In the 1930′s, fascism was seen as an up-and-coming wave of the future by many, from the graphic designers who brought us the New Deal-era blue eagle iconography to Ludwig von Mises, no lover of fascism, who nonetheless in his 1927 book “Liberalism” (i.e., libertarianism) credited fascism’s role against communism with the words “It cannot be denied that Fascism and similar movements aiming at the establishment of dictatorships are full of the best intentions and that their intervention has, for the moment, saved European civilization. The merit that Fascism has thereby won for itself will live on eternally in history.” Fascism was the going thing in authoritarian centralization back then.
        *
        It isn’t now. Current trends w/r/t civil liberties in the U.S., U.K., and elsewhere are ominous indeed. But “historical precedent . . . of constitutional republics sadly becoming fascist states” eight decades ago isn’t much better a predictor of what the future will look like than (to paraphrase) “historical precedent . . . of Senatorial republics sadly becoming the Augustan principate” or Marx’s chowder-headed idea that because revolutionaries at barricades had been important in the transition from the Ancien Regime to the French First Republic, revolutionaries at barricades would be important in the transition from laissez faire capitalism to some kind of lasting successor to laissez faire capitalism. (Marx’s Stalinist and Maoist epigones employed revolutionaries at barricades for their bloody failed experiments, but the welfare state has outlasted both laissez faire capitalism and the abominations of the communists; the welfare state had progenitors who looked a lot more like LBJ and Clement Attlee than the sans culottes.) History does rhyme, but it never *exactly* repeats itself.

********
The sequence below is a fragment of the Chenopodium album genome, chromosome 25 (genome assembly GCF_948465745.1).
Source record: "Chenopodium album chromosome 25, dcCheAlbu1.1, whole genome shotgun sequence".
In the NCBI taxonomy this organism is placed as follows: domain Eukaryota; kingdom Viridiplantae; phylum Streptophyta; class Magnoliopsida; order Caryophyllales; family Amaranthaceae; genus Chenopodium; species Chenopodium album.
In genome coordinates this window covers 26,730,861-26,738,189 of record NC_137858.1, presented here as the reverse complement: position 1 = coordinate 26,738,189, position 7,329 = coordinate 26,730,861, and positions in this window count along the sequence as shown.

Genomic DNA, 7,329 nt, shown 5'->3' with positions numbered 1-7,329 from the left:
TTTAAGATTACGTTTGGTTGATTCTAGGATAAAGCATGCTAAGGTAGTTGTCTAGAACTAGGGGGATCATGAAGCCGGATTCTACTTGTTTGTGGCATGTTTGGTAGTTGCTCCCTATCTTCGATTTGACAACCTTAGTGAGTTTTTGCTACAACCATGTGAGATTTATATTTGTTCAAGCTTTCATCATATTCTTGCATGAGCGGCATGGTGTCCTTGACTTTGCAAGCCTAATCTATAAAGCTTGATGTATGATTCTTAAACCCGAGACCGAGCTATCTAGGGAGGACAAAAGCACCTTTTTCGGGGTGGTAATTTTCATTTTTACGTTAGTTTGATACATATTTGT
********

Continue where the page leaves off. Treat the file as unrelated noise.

*
        If the West becomes far more authoritarian due to the wars on terror, poverty, or whatever noun the leaders want us to be angry at, it won’t become “fascist.” It will become something else, with some new name and new power structure. It will probably have a great deal more to do with Madison Ave. and a veneer of democratic elections than the open adulation of any Duce or Fuhrer. The mailed fist will be velvet-gloved. Fighting the last war is a good way to lose the current one. History gives us analogies, not blueprints. Calling the current electoral duopoly of corporate errand boys “fascist” obscures more than it reveals, and thus makes it harder to engage in serious analysis that might actually lead to an alternative.

        • Hezekiah Garrett

          The abandonment of heuristics is intellectual paralysis, not increased clarity.

          • Irenist

            Depends on the heuristic. Abandoning Cartesian metaphysics for Thomistic metaphysics would increase clarity, e.g.

        • ivan_the_mad

          Irenist, thanks for the illuminating reply! I’m tickled pink to learn the bit about von Mises’ paean to fascism. I think that by and large I agree with you on the terminology. For myself, I’d lean towards corporatism or oligarchy as the descriptors to where I think the national government is headed.